Banned Books Week: The Right to Read

Banned Books Week: The Right to Read

Did you know that many books considered classics were once banned?

This year, the UK is celebrating Banned Books Week to highlight the history of censorship. One of the most famous examples is Lady Chatterley’s Lover by D. H. Lawrence. The book was famously banned in the UK because of its explicit content. In 1960, Penguin Books won a court case to publish it due to the ‘Obscene Publications Act’. This act said that any book considered obscene but with “redeeming social merit” could be published. After six days, the jury found the book was not obscene. It sold out across the UK on the first day of publication, with 200,000 copies bought. Almost 60 years on, this is considered a landmark case that represented the end of an era.

Banned Books Week started in the USA in 1982 due to a dramatic increase in challenges to books in schools, libraries and bookshops. Banning books like Lady Chatterley’s Lover seems like a thing of the past, but it is still happening today. Every year the American Library Association releases a list of the top 10 most challenged books. These have included everything from classics to Fifty Shades of GreyThe Curious Incident of the Dog in the Night Time, and The Bible in 2015.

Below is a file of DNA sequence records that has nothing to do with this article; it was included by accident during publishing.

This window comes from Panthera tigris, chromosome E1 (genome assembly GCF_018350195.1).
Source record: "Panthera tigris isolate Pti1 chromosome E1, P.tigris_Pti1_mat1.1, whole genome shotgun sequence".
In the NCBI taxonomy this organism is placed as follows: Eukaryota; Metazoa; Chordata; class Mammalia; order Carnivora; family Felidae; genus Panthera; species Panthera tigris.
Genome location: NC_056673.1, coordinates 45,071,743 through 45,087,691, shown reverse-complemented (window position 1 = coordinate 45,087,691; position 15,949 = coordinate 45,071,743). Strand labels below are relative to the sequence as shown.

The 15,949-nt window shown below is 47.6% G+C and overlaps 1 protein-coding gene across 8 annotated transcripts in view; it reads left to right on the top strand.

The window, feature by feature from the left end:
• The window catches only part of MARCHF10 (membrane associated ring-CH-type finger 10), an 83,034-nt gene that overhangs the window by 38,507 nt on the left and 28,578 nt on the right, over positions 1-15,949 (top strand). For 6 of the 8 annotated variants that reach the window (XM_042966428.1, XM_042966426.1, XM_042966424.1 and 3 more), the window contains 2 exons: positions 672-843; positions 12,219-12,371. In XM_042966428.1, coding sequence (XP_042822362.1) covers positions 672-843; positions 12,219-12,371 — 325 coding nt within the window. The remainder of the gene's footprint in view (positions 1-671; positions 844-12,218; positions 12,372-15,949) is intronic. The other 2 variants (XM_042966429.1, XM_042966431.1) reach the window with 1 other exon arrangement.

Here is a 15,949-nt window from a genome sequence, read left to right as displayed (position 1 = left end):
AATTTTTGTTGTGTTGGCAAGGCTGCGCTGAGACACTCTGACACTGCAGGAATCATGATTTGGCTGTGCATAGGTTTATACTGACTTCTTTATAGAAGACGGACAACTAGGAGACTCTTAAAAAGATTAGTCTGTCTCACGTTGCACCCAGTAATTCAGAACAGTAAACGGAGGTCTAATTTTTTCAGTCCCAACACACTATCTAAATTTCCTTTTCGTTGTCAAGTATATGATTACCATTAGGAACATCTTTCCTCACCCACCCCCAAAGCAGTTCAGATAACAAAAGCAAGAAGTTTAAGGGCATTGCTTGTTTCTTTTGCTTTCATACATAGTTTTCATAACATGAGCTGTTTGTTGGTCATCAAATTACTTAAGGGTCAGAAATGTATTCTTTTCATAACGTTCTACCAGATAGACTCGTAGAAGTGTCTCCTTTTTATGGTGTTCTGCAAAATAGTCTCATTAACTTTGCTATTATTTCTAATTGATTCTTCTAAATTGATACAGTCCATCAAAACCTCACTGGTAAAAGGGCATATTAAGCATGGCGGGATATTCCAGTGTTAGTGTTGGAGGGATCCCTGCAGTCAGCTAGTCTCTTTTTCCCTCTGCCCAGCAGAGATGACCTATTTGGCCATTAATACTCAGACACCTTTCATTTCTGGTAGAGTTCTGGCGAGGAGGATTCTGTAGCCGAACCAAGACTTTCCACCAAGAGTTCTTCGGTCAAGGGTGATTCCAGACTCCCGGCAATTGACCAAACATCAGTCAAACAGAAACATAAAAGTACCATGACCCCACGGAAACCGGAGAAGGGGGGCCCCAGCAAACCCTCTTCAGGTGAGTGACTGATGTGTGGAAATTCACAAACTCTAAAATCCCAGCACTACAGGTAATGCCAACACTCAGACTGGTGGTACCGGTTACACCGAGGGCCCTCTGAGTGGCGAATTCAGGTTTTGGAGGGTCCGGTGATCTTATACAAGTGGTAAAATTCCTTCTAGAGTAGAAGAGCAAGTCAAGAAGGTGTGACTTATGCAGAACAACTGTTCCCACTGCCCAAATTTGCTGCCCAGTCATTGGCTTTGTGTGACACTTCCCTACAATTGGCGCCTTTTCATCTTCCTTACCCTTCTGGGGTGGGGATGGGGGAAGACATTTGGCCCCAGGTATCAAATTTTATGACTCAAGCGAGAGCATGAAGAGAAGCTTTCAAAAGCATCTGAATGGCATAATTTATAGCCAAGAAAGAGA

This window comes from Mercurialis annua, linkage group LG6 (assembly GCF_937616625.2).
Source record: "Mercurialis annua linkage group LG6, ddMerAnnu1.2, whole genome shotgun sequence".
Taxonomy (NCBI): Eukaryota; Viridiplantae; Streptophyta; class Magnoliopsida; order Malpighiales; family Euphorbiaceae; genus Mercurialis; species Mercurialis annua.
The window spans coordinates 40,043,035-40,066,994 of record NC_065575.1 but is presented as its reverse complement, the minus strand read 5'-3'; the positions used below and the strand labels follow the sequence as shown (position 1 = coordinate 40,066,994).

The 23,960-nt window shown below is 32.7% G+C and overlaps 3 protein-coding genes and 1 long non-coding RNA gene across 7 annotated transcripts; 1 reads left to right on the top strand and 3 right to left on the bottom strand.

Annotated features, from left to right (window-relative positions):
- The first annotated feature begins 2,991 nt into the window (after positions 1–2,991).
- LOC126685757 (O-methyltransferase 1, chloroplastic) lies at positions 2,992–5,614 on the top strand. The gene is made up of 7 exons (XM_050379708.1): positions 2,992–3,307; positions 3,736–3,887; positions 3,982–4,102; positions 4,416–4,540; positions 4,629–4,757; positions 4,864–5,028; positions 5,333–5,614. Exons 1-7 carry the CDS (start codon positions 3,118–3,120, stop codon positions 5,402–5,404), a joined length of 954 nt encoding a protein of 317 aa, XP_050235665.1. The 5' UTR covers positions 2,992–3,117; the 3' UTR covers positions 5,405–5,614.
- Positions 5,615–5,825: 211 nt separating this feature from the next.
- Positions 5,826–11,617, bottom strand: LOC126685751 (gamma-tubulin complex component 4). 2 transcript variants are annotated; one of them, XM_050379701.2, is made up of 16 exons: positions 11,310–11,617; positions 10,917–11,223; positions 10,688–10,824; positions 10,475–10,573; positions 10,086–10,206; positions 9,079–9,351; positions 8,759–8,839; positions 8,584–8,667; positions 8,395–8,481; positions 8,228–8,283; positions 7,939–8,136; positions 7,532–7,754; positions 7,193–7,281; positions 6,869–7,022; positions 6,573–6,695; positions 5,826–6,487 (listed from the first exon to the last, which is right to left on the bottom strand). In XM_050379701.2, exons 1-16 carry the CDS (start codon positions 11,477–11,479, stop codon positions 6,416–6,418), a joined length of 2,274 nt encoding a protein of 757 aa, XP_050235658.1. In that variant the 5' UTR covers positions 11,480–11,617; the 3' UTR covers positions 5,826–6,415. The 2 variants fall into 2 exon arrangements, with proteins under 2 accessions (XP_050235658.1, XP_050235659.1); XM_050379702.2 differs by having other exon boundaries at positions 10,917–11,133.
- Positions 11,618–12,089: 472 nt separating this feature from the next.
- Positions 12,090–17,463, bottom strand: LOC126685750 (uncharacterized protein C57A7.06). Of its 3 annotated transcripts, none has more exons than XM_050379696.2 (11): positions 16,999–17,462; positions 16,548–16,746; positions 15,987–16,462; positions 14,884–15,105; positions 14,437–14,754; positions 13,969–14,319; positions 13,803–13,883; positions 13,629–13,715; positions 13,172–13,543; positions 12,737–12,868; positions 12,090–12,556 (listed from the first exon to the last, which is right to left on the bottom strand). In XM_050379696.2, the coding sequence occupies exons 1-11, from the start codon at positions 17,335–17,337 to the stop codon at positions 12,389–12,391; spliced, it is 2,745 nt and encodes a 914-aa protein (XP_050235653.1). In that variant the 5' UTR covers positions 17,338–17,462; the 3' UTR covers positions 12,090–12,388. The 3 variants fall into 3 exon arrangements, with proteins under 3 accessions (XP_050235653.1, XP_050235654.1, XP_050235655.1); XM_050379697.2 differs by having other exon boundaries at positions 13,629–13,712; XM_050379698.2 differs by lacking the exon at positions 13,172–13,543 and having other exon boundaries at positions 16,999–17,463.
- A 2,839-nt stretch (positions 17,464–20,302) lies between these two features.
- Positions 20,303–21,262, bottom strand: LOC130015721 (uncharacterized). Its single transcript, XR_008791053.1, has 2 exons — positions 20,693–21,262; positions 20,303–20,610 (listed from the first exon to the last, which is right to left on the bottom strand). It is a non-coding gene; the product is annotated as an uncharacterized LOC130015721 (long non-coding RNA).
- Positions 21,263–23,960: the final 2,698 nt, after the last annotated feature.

To mark Banned Books Week, all you have to do is read a banned book! Here are some of our favourites for you to choose from:

 

Angus, Thongs, and Full-Frontal Snogging: Louise Rennison

Banned Books Week: Angus, Thongs and Full-Frontal Snogging - Louise Rennison

Angus, Thongs and Full-Frontal Snogging is the introduction to Georgia Nicholson. She writes a diary about her teenage difficulties, including going to a party dressed as a stuffed olive and accidentally shaving off half an eyebrow. However, it has often been challenged due to Georgia’s language and obsession with boys, especially Robbie the Sex God. Nonetheless, if you like Bridget Jones Diary, you will definitely want to see what the fuss is all about!

Listening Books members can download or stream Angus, Thongs and Full-Frontal Snogging. 

 

The Curious Incident of the Dog in the Night-Time: Mark Haddon